As you recall, your custom HTML script needs to include the following onFronteggEvent function. In addition to the function, you can add additional code to report to different third-party tools, (and not necessarily to GTM's dataLayer):

eventID: This parameter includes the events Frontegg tracks. Refer to the chart below for a list of events.

payload: The event data you wish to receive when an action (associated with the action that is triggered). Check for optional payloads in the chart below.

dataLayer: Refers to the GTM object that allows you to send events to GTM.

event: Fronteggs's default name for all evenIDs is authentication. You can modify the name. we recommend to set eventID with the same value (i.e., authentication like in the example, since it will reduce the number of tags you need to create in GTM.

action: The Event Name like signup_completed.

  function onFronteggEvent(eventID, payload) {    
    var eventData = Object.assign({
      event: 'authentication',
      action: eventID
    }, payload);

EventIDs and Payloads

The following table lists the EventIDs Frontegg currently tracks and their corresponding payloads:

signup_completedemail; name;url (hash | host | hostname | href | origin | password | pathname); authenticationType;socialProvider``createdAt; id;tenantId; Search params
user_verifiedemail; name; url (hash | host | hostname | href | origin | password | pathname); authenticationType;socialProvider``createdAt; id;tenantId; Search params

Use Case: Google Analytics Configuration

For Google Analytics, GTM's recommends configure it via their interface. (Note that different 3rd party tools don't need to be connected to GTM, and can only use the onFronteggEvent function).To integrate Google Analytics with Google Tag Manager, you need to include several parameters. Here's a high-level outline of the steps you need to implement to track your user's activity with Google Analytics.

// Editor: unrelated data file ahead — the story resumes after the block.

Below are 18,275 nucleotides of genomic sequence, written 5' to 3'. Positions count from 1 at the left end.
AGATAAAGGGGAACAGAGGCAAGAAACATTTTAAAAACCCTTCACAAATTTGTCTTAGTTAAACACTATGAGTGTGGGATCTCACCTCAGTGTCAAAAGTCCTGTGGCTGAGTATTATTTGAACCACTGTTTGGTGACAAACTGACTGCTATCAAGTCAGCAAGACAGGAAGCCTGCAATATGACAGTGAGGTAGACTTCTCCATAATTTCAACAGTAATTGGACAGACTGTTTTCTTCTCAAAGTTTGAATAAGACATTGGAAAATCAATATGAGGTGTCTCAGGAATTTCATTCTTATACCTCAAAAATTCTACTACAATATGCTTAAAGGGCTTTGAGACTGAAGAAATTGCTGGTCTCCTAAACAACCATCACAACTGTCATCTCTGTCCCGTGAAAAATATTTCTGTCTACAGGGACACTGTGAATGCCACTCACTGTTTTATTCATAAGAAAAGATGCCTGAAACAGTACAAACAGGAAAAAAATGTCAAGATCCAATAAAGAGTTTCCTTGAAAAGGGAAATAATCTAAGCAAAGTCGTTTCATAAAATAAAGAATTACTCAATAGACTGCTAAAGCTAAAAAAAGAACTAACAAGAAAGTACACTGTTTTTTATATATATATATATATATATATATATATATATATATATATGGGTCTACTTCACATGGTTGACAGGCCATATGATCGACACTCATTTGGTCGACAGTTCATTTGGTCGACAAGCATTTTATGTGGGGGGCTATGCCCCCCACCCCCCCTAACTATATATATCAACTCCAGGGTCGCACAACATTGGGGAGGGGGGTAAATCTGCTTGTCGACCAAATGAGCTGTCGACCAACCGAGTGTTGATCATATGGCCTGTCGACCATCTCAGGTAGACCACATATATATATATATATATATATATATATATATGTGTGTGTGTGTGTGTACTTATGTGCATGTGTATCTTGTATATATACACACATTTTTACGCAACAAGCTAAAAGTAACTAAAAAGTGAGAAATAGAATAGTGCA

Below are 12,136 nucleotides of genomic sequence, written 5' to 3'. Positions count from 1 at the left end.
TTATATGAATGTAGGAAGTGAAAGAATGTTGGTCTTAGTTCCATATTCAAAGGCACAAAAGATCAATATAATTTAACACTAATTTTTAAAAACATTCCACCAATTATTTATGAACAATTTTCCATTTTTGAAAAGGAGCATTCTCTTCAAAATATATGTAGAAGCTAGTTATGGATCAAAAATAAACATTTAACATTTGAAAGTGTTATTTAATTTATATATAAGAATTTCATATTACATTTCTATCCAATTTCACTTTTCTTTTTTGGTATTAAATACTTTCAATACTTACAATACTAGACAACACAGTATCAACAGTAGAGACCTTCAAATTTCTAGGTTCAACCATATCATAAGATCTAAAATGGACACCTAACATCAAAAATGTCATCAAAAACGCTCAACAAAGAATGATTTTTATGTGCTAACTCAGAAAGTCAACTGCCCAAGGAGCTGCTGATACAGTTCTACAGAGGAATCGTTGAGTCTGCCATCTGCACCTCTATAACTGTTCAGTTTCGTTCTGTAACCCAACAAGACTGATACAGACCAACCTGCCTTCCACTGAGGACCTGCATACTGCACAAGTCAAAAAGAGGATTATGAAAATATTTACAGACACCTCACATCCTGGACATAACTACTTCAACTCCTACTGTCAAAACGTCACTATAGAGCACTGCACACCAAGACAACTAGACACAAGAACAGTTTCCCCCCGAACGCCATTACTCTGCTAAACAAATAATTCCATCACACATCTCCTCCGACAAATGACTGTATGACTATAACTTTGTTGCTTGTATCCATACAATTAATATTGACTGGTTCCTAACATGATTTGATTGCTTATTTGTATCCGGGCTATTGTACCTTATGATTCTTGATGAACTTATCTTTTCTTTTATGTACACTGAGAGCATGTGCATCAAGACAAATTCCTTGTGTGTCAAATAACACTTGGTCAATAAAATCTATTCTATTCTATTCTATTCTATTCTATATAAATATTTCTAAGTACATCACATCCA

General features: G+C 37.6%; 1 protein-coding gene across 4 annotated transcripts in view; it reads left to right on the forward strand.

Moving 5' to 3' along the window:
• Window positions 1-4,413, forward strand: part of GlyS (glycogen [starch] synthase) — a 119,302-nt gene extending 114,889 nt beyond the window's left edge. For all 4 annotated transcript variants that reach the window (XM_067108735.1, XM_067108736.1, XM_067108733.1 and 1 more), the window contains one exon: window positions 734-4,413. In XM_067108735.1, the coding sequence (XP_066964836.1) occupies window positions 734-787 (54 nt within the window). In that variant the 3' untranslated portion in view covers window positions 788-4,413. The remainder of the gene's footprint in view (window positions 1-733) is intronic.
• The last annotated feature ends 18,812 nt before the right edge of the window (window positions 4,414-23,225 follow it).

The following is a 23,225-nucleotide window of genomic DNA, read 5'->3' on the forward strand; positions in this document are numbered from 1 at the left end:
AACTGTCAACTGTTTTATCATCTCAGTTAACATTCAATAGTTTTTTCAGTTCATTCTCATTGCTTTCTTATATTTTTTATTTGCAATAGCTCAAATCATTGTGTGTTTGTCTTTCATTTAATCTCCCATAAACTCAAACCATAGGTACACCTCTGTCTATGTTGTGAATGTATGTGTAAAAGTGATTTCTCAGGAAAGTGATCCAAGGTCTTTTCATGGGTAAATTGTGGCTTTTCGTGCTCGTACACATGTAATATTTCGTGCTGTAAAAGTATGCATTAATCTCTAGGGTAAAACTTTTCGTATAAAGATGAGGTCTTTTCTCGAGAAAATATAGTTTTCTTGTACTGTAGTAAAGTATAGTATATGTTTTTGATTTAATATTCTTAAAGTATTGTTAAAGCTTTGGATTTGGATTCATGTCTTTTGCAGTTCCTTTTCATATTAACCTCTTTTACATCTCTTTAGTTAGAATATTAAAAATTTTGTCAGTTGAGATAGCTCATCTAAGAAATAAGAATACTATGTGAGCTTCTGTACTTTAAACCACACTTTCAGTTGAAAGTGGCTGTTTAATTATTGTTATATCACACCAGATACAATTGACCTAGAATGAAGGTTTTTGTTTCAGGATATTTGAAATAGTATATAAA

• Go to your Admin section in Google Analytics (GA) and set up a new GA4 configuration event type. Obtain its GA tracking ID.
  • Go to Google Tag Manager (GTM), and set up a custom HTML container with an onFronteggEvent function as indicated in the previous sections.
  • Create DataLayer variables
  • Configure a custom event triggers
  • Set Google Analytics page_view trigger
  • Create a new Google Analytics: GA4 Event tag.
  • Create a History Change trigger for page_views

Now let's break the tags' various components and devise them separately:

Configure Custom Event Trigger

  1. Create a Custom Event trigger.
  2. The Event Name should be authentication
  3. Click save

Create DataLayer variables

To configure variables for your Google Analytics tag, go to Variables from your left menu

Choose Data Layer Variable as your variable type.

  1. Name the Variable action (this is the property name). Save the configuration.

Set Google Analytics page_view Trigger

To create a new GA event trigger, do the following:

  1. Type - β€œgoogle analytics event” (can be modified to custom HTML if you are setting it to other third party integrations).
  2. Choose the Measurement ID.
  3. Add an Event name e.g., page_view - we recommend sticking to the common GA terminology.
  4. Trigger - Create a History Change trigger (see below)

Create a Google Analytics: GA4 Event Tag

Once your variables and event triggers are set, you can create your GA tag.

  1. Choose a Google Analytics event type.
  2. Choose the relevant Measurement ID.
  3. Add the variable we created in the previous step within the Event Name field (the Data Layer Action variable).
  4. Edit the Event Parameters and corresponding values.
  5. Link the tag to the Authentication trigger we also created previously.
  6. Save and submit.

The Final tag should look somewhat like the following:

History Change Trigger

To Mark any visited page as a page view, you will need to set a History Change trigger. In Single-Page Applications (SPAs) your content is uploaded dynamically without full page reloads, so a history change trigger is used to track page views or other events within SPAs where inner pages are not reloaded.